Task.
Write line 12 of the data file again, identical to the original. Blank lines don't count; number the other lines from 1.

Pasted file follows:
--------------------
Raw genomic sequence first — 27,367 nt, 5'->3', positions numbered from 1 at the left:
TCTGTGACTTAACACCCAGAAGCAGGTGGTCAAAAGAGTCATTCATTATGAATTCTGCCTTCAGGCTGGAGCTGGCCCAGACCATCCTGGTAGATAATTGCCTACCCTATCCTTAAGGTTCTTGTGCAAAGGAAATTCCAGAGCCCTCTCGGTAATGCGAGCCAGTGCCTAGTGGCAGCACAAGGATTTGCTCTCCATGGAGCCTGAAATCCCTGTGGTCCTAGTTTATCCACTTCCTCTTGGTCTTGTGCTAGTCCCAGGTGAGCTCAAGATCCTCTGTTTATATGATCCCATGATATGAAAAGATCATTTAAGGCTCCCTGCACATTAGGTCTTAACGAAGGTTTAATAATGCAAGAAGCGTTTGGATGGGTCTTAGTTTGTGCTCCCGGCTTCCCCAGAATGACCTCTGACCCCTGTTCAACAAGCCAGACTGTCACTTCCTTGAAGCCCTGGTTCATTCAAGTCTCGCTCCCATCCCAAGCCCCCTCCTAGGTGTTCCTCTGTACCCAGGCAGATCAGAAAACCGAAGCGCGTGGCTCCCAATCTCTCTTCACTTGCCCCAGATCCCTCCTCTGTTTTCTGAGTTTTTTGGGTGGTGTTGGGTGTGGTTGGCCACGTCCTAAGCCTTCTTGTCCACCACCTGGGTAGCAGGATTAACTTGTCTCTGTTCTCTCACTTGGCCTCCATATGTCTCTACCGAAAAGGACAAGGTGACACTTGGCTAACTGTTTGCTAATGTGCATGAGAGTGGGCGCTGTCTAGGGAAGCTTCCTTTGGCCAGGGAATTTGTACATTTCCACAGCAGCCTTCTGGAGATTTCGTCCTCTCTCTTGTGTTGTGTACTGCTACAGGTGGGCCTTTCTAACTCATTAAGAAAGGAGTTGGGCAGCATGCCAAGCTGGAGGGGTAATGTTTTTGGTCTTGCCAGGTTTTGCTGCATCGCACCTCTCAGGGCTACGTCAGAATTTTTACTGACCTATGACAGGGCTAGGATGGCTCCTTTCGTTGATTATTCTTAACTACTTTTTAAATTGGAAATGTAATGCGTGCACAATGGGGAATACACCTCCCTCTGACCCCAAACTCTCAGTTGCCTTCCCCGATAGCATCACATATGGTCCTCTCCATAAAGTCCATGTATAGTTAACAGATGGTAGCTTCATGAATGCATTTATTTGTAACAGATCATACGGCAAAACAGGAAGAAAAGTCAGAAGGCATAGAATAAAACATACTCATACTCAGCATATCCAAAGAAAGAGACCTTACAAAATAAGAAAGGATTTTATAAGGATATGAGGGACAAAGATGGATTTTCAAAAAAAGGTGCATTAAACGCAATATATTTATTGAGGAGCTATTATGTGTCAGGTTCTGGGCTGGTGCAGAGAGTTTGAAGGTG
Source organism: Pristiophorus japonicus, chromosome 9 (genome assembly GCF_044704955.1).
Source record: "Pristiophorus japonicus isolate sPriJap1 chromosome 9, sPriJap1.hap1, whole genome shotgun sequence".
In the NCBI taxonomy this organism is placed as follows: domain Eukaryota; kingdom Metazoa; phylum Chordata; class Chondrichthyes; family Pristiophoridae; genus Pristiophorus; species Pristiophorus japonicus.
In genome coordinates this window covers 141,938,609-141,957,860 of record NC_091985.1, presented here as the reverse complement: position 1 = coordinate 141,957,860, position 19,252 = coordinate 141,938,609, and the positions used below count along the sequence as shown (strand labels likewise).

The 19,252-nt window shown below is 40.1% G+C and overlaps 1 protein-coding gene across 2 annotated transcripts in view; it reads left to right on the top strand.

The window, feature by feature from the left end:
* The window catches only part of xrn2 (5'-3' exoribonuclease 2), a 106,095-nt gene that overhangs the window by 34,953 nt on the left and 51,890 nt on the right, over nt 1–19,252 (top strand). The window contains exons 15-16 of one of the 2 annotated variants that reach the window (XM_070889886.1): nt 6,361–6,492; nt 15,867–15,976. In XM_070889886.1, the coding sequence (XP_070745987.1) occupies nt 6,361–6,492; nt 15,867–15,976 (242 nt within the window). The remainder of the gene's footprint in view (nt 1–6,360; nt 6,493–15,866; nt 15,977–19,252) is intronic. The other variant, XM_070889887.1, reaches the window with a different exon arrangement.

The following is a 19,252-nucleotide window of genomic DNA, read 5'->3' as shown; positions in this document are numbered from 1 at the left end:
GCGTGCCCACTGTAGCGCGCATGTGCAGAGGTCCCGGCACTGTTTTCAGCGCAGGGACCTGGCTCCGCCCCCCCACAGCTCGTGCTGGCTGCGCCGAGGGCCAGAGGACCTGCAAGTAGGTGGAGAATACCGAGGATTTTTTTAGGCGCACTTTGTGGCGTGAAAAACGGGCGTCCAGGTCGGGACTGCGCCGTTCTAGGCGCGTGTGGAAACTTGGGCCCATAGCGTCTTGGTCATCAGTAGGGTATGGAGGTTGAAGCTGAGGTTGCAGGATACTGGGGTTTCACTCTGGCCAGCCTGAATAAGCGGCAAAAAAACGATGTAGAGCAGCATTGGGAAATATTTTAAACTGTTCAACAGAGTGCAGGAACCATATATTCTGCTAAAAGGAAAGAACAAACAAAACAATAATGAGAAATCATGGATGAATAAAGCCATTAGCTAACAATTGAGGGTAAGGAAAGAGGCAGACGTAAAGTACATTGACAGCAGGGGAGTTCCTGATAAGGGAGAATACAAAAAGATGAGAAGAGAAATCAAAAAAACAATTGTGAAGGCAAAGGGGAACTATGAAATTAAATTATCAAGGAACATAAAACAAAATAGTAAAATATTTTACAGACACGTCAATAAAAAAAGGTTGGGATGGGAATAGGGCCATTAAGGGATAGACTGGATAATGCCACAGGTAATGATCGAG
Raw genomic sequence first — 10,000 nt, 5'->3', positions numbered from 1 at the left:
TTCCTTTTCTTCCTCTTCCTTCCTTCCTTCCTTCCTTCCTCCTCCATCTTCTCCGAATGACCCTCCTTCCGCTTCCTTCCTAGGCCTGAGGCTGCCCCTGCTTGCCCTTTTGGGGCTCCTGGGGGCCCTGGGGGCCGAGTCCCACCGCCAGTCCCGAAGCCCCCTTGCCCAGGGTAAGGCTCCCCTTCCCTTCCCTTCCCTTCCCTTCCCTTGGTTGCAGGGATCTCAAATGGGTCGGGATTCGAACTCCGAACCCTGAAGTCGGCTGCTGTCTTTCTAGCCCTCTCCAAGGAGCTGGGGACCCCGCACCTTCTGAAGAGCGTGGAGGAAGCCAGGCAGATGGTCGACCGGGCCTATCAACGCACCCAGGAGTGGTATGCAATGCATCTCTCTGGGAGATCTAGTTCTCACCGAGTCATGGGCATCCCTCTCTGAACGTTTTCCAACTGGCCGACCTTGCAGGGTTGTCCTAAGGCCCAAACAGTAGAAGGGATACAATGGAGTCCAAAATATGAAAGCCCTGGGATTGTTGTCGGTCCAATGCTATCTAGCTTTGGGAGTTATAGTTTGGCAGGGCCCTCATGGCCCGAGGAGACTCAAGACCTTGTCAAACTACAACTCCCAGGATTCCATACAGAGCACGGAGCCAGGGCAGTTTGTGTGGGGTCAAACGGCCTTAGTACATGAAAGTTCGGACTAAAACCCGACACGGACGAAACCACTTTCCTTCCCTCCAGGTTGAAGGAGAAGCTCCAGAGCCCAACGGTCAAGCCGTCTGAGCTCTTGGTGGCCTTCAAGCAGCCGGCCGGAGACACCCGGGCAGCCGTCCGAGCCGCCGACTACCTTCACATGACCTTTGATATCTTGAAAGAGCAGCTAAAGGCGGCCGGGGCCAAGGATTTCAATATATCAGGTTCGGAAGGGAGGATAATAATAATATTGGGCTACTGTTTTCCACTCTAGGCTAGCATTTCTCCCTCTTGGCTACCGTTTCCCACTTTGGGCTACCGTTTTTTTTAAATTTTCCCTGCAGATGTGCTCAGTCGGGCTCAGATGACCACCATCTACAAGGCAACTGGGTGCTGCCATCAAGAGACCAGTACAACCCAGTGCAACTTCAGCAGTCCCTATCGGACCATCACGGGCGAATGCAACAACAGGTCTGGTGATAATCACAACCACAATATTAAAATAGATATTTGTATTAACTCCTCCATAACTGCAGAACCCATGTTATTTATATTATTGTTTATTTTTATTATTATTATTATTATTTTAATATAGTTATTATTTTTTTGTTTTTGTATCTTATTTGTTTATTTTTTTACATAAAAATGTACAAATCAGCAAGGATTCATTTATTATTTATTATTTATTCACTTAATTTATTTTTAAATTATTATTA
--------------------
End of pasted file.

Raw genomic sequence first — 10,000 nt, 5'->3', positions numbered from 1 at the left: